New Evidence on the Resource Costs of Irredeemable Paper Money

January, 2013

This paper compares estimates of the resource costs of monetary gold accumulation under the classical (1880-1914) gold standard with estimates of the resource costs associated with gold “investment” in the post-Bretton Woods era (1972-present) for the United States. While the costs associated with monetary or “investment” uses of precious metals — primarily gold coins and bullion — fell to historically low levels during the “great moderation” era (1982-2007), they rose sharply during both the “great inflation” era of the 1970s and the “great recession” era (2008-present), approaching levels consistent with the average for the classical gold standard in terms of real gold “investment” per capita. These results indicate that a transition to fiat money does not eliminate the resource costs of investment or “monetary” uses of gold. Indeed, fiat money volatility, whether realized as high and variable inflation rates, or the large monetary expansion undertaken since the 2008 financial crisis, can generate gold investment on par with the levels of monetary gold production of the classical gold standard.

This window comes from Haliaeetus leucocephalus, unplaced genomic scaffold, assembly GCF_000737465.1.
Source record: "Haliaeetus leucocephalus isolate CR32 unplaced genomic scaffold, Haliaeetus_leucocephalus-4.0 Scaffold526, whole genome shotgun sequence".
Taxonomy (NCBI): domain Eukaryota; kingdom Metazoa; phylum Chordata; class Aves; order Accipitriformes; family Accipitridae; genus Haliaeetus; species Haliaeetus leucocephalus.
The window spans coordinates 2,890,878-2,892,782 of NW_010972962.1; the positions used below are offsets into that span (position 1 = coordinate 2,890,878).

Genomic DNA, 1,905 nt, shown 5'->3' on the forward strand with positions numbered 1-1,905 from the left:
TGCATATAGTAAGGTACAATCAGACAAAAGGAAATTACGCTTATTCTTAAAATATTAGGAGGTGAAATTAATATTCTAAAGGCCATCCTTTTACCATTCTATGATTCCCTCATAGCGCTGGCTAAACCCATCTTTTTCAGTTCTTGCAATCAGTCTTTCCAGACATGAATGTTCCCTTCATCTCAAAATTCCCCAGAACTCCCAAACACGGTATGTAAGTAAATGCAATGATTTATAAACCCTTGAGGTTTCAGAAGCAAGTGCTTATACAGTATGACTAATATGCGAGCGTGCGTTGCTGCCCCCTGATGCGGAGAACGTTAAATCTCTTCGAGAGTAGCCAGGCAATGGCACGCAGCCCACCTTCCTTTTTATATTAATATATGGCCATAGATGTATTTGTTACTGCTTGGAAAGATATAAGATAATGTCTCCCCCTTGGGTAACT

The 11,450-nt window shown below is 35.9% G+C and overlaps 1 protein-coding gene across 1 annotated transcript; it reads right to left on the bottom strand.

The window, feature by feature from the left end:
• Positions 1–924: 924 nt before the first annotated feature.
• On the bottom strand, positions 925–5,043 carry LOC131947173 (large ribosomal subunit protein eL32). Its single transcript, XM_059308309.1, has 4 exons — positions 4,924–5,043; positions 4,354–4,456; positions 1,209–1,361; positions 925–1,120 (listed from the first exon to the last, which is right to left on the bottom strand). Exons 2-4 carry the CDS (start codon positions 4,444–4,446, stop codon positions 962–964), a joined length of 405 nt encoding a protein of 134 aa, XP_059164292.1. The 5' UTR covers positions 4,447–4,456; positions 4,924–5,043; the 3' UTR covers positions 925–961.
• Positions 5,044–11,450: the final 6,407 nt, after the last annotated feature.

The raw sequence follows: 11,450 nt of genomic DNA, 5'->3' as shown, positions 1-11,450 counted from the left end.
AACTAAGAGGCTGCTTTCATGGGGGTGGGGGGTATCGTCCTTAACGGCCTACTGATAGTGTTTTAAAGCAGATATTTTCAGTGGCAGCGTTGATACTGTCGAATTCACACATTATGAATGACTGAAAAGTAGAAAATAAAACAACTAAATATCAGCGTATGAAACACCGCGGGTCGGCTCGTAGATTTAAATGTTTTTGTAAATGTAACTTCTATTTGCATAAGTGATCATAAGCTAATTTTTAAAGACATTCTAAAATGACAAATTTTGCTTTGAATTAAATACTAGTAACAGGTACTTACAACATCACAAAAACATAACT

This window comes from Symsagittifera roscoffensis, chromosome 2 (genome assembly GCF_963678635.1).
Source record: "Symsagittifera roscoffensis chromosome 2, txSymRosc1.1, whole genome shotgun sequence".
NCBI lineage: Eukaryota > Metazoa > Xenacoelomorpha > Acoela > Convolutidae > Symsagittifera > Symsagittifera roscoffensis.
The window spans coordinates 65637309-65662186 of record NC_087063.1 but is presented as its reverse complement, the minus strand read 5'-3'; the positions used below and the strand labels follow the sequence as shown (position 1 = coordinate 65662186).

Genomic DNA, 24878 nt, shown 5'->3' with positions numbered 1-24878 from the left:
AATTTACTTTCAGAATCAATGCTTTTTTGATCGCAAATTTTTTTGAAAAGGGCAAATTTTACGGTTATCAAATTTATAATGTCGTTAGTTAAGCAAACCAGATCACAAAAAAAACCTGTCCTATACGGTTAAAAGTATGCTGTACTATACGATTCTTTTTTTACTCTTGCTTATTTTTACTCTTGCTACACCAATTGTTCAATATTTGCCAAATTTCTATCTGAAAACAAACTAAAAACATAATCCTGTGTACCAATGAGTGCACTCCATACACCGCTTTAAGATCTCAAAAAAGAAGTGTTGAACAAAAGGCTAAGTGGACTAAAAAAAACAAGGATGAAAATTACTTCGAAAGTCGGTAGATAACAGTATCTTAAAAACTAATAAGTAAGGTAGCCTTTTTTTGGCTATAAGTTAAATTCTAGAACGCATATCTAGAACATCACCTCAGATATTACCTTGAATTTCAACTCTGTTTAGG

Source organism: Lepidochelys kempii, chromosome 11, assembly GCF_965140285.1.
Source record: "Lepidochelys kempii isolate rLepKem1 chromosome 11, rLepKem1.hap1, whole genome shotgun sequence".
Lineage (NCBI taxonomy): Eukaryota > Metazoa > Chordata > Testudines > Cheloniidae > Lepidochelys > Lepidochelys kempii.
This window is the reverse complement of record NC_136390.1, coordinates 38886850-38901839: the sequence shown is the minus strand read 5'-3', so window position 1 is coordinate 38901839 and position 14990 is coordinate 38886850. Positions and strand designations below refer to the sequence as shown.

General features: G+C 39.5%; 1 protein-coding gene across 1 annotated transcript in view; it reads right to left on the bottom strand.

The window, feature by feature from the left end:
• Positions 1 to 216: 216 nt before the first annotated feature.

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Current Evidence on the Resource Costs of Irredeemable Paper Money

May, 2015

In 1986, Milton Friedman published a brief article in the Journal of Political Economy suggesting the possibility that real resource costs associated with the production and use of money could be greater under the current fiat money regime than under the commodity money regimes that preceded it. His article, and the broader implication about the resource costs of paper money, however, received scant attention. For by 1986, the Fed’s disinflationary policies had come to full fruition, inaugurating the Great Moderation that ushered in two decades of low inflation, low unemployment, and strong real growth in the U.S. economy.

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